COFCO around the world: South Africa’s deeply rooted business model is key to success
Set among lush, green scenery with an abundance of fauna and flora, the Mpumalanga province in the east of South Africa makes for a perfect holiday destination. But its sub-tropical climate is also well suited for growing some of the country’s main agricultural crops including maize, soy and sorghum. In Mpumalanga’s southern corner, close to the Vaal river, is the town of Morgenzon – “morning sun” in Dutch. It is here, on the Du Toit family’s “Bloukop” farm, that COFCO International first piloted a farming partnership with local producers in 2009.
The cooperation which served since as a model for partnerships with 43 other farms incentivises producers and COFCO International to work together to reduce costs and boost production efficiencies. Working together with COFCO to grow, harvest and merchandize their crops the farmers are also better equipped to withstand unpredictable weather events and frequent currency fluctuations.
A win-win deal
The pilot partnership with the Bloukop farm is still in place today. And the model is replicated on farms throughout the provinces of Mpumalanga, North West and Free State covering a total area of over 70,000 ha producing corn, soybeans, sunflower, and occasionally cotton and wheat.
COFCO International’s farm contractors together represent the single biggest crop production unit in South Africa. Accounting for 15 percent of the company’s origination in South Africa, the partnership model is a key plank in COFCO International’s plans for growth in sub-Saharan Africa.
Johan Steyn, Managing Director for sub-Saharan Africa, says such partnerships are a win-win for both local farms and for COFCO International.
“Thanks to the close relationship, the farmers gain and the company gains,” he says. “We combine the best of both worlds - our expertise and the unique skills of the farmer.”
In order to extend the model to other countries in the region the company would eye partnerships with private and public organizations, including input companies, infrastructure providers, and famers.
Employing over 800,000 people, South Africa’s agricultural sector is also one of the world’s most diverse. The country’s climate ranges from subtropical to Mediterranean, allowing a very diverse set of agricultural activity to thrive. The country’s extensive farms produce fruit, vegetables, nuts and grains.
Maize is the most important grain crop in the country, being both the major feed grain (yellow maize) and the staple food for the population (white maize). As the largest produced field crop, it also represents the biggest portion of COFCO International’s commodity operations in South Africa.
The company is one of the biggest exporters of the country’s maize to international markets with destinations in south-east Asia and the Middle East; it also imports limited amounts from Ukraine and South America.
Most of South Africa’s maize is produced in the summer rainfall area but the agricultural output is highly dependent on the highly variable local climate. The Free State accounts for most production, followed by Mpumalanga and the North West, depending on local weather conditions.”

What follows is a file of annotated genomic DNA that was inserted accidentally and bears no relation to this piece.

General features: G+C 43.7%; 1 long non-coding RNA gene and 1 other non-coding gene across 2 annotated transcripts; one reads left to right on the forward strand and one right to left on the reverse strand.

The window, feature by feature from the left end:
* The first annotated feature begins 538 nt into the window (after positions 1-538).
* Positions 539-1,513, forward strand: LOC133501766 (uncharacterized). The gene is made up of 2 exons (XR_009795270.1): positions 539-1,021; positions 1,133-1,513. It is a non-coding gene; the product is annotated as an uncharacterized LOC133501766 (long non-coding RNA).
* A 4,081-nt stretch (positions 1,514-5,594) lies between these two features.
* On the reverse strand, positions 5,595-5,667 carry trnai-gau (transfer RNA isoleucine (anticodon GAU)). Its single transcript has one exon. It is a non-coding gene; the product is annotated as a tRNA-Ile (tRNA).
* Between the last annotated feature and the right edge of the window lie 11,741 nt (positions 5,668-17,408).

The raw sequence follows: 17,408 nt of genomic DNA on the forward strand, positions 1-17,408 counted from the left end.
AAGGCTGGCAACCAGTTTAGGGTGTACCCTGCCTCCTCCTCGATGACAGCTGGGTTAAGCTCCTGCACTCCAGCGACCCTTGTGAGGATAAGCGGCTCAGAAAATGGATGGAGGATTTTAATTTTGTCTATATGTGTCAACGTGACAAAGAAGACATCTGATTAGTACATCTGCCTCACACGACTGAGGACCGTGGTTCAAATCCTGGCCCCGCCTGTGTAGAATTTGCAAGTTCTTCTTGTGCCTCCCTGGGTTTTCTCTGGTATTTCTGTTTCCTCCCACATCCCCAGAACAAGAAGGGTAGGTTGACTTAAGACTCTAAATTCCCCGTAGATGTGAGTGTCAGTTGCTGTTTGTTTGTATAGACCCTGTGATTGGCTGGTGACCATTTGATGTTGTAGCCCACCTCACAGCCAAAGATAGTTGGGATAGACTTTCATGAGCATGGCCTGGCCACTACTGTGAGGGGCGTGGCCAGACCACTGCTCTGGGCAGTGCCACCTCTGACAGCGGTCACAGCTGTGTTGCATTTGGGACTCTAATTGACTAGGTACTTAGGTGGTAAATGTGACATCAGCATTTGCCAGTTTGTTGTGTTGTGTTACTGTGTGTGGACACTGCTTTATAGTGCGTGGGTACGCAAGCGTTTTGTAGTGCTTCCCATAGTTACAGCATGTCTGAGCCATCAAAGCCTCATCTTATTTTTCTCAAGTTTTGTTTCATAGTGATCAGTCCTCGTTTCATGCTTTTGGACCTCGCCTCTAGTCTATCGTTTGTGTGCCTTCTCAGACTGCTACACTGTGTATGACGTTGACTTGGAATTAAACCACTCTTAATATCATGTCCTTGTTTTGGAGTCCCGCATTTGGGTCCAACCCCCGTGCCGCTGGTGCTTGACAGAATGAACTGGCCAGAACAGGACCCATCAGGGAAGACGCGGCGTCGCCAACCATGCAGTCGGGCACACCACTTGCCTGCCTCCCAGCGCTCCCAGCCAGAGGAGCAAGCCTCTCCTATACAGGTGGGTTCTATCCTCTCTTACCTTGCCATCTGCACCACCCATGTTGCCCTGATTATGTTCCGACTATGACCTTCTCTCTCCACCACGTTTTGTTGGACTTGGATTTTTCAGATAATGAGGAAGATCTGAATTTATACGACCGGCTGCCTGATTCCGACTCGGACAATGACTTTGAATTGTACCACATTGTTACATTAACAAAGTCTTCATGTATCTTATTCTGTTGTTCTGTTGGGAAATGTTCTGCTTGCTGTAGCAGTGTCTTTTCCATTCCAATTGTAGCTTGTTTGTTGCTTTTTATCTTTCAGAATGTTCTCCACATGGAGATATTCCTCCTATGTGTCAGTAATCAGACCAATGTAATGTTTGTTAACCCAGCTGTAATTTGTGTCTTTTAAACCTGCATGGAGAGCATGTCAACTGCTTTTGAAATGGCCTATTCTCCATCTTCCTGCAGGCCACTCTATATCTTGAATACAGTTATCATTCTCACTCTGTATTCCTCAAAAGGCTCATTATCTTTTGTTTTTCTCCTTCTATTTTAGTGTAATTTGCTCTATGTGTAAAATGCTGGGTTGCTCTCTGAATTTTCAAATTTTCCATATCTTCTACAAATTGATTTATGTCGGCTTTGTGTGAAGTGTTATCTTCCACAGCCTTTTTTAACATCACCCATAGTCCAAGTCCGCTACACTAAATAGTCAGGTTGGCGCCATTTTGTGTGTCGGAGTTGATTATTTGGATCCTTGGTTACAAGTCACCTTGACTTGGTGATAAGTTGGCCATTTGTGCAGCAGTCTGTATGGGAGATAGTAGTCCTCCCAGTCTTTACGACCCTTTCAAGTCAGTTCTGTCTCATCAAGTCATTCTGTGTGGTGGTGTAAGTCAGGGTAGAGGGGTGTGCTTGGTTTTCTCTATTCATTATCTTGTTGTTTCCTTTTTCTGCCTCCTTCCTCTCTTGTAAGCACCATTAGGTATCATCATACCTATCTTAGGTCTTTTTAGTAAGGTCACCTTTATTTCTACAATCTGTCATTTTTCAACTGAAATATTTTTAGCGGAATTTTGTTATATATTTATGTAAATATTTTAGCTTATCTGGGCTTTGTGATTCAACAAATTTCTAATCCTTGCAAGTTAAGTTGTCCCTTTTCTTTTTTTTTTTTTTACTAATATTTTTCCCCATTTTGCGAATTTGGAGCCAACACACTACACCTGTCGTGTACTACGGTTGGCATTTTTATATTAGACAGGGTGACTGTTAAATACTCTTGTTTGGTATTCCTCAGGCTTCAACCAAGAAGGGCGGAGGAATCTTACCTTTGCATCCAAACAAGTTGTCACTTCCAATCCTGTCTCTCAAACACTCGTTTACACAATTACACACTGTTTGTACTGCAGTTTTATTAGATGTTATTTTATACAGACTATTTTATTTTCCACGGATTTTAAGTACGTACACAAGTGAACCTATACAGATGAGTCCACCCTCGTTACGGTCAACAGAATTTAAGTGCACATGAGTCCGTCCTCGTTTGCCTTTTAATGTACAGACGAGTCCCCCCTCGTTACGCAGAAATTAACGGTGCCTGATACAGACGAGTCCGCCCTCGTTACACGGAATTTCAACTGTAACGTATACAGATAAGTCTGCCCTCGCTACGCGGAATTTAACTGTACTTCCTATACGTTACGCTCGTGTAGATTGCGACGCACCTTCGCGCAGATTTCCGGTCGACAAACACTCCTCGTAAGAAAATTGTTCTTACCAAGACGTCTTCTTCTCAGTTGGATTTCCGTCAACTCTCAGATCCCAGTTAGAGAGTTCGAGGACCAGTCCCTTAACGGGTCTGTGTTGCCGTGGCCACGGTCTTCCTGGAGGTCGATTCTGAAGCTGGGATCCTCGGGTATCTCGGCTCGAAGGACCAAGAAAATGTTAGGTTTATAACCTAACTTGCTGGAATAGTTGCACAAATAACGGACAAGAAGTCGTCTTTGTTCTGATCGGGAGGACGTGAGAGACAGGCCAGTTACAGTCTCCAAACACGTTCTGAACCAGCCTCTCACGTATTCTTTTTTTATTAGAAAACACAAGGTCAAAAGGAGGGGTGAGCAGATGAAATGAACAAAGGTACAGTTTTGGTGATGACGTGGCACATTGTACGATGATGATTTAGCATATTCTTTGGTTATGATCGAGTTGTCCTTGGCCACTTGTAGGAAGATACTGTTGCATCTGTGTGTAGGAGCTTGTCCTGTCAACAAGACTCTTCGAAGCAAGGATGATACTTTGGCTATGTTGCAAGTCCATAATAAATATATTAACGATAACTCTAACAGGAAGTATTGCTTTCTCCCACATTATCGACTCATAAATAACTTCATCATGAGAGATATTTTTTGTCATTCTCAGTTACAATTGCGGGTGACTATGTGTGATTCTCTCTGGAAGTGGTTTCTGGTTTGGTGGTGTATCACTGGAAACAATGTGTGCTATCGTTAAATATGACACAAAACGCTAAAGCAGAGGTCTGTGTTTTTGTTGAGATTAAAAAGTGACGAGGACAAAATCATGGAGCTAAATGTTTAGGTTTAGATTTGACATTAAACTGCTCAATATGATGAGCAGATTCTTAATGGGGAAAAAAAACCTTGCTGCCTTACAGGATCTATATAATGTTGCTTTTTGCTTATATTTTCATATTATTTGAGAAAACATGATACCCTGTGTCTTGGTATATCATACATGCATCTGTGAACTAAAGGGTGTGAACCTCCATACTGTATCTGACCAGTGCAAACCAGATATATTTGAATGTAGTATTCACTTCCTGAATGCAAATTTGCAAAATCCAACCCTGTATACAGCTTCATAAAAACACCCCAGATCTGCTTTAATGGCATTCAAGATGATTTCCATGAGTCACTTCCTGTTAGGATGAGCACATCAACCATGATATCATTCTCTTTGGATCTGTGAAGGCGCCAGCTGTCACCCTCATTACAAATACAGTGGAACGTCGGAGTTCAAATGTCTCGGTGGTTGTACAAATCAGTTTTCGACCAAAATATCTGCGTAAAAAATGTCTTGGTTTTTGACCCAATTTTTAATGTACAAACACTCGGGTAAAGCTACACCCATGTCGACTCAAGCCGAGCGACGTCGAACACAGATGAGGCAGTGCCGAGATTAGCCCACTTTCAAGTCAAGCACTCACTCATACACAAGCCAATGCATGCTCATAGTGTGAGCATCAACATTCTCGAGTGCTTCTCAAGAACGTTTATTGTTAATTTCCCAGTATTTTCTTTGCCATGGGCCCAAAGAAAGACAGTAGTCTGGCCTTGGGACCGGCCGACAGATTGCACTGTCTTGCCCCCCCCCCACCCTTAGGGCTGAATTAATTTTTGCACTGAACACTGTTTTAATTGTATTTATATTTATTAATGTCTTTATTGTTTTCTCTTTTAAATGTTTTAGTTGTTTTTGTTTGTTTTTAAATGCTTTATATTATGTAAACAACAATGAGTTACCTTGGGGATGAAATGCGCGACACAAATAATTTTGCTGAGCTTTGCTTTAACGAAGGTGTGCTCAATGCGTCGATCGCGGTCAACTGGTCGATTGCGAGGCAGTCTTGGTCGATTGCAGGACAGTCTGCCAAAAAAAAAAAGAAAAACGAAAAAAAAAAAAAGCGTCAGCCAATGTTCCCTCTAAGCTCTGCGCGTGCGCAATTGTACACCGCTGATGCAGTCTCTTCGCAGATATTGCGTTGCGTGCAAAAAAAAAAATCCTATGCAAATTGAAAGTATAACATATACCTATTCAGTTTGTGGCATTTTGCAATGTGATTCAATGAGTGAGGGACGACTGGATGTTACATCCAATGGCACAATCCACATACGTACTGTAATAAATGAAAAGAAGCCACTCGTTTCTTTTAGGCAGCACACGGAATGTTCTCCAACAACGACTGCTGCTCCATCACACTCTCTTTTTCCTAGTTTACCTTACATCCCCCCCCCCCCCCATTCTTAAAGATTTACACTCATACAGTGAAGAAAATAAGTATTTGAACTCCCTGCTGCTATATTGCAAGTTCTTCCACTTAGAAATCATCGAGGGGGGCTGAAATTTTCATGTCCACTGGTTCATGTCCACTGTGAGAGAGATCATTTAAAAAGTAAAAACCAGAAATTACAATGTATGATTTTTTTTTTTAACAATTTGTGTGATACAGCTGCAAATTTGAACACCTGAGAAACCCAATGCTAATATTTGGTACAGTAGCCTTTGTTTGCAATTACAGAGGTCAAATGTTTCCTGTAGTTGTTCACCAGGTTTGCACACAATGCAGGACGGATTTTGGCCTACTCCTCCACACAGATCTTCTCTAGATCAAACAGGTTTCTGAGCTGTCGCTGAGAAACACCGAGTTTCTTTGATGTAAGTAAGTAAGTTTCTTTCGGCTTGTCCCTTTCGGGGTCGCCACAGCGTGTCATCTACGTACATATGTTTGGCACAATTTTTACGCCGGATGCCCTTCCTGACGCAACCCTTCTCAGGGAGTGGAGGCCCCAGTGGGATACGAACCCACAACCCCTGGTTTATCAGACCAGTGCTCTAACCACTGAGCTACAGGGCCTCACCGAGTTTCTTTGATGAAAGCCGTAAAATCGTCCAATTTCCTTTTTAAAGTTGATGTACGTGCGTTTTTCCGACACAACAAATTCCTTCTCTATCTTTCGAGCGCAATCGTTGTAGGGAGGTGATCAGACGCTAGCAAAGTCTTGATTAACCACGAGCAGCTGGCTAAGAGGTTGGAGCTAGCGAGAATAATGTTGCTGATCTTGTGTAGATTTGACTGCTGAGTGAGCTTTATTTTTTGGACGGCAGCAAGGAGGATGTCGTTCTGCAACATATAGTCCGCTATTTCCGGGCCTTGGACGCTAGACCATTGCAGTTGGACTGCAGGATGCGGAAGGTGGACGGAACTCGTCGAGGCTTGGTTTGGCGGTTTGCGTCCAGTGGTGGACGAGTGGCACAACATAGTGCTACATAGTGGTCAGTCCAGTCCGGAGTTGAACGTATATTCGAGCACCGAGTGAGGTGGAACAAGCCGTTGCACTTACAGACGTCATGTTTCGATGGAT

Maize may occupy the largest market share but with soybean production set to increase in coming years, soy is also a critical part of COFCO International’s growth strategy in the country.
The company’s biggest asset in the country, the Standerton soy crushing plant, stands just 50 km from the town of Morgenzon. It processes soy from both COFCO International’s partner farms and third parties to produce oil and soy meal for animal feed. With more than 120 employees, it is the biggest soy crushing facility in South Africa.
Efficiency gains and other improvements led to the plant’s significant growth over the past two years and a doubled processing volume in the past three.
With farming and processing activities spread in North West, Gauteng, Mpumalanga and the Free State provinces, the Western Cape is the beating heart of the South Africa operation.
The Stellenbosch office hosts a team of around 90 people responsible for trading, risk management, technology expertise, as well as managing the company’s depots across the country.
A team of researchers analyses and predicts crop production, while the trading and merchandising arm balances the domestic market with import and exports, depending on global and local market and weather conditions.
Close connections with the country’s farming communities, an agile management and trading arm, as well as access to both local and global markets is what makes COFCO International a very strong player in South Africa.
“It’s a completely integrated business model,” Steyn says. “From origination, processing, trading and logistics, every single step is fully connected with the other.”
“That’s what is unique about our South Africa operations - the perfect balance which allows us to deliver good performance and win the most important asset - trust”